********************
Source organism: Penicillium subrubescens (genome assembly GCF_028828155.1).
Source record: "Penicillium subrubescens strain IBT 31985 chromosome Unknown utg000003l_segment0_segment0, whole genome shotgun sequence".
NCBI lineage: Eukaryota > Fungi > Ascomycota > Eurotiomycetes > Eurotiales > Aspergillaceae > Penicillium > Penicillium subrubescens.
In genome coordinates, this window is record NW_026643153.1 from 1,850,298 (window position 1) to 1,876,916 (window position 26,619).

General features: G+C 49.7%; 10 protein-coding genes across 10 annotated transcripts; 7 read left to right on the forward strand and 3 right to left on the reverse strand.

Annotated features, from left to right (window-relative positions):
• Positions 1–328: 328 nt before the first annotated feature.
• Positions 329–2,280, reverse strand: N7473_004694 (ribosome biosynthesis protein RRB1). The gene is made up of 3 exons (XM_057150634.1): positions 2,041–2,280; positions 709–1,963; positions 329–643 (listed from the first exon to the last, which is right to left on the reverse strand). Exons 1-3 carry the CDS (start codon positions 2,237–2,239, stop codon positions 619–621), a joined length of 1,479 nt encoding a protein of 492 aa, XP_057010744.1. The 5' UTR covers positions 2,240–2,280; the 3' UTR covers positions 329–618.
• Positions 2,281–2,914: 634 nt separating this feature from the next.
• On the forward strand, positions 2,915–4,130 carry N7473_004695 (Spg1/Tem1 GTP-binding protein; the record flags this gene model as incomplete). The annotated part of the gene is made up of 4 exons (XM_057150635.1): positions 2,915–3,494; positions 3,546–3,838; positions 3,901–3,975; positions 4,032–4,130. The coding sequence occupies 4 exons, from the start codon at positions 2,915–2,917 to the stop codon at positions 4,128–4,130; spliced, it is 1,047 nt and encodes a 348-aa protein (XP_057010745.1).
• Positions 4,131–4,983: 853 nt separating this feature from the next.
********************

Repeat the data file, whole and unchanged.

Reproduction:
Source organism: Penicillium subrubescens (genome assembly GCF_028828155.1).
Source record: "Penicillium subrubescens strain IBT 31985 chromosome Unknown utg000003l_segment0_segment0, whole genome shotgun sequence".
NCBI lineage: Eukaryota > Fungi > Ascomycota > Eurotiomycetes > Eurotiales > Aspergillaceae > Penicillium > Penicillium subrubescens.
In genome coordinates, this window is record NW_026643153.1 from 1,850,298 (window position 1) to 1,876,916 (window position 26,619).

General features: G+C 49.7%; 10 protein-coding genes across 10 annotated transcripts; 7 read left to right on the forward strand and 3 right to left on the reverse strand.

Annotated features, from left to right (window-relative positions):
• Positions 1–328: 328 nt before the first annotated feature.
• Positions 329–2,280, reverse strand: N7473_004694 (ribosome biosynthesis protein RRB1). The gene is made up of 3 exons (XM_057150634.1): positions 2,041–2,280; positions 709–1,963; positions 329–643 (listed from the first exon to the last, which is right to left on the reverse strand). Exons 1-3 carry the CDS (start codon positions 2,237–2,239, stop codon positions 619–621), a joined length of 1,479 nt encoding a protein of 492 aa, XP_057010744.1. The 5' UTR covers positions 2,240–2,280; the 3' UTR covers positions 329–618.
• Positions 2,281–2,914: 634 nt separating this feature from the next.
• On the forward strand, positions 2,915–4,130 carry N7473_004695 (Spg1/Tem1 GTP-binding protein; the record flags this gene model as incomplete). The annotated part of the gene is made up of 4 exons (XM_057150635.1): positions 2,915–3,494; positions 3,546–3,838; positions 3,901–3,975; positions 4,032–4,130. The coding sequence occupies 4 exons, from the start codon at positions 2,915–2,917 to the stop codon at positions 4,128–4,130; spliced, it is 1,047 nt and encodes a 348-aa protein (XP_057010745.1).
• Positions 4,131–4,983: 853 nt separating this feature from the next.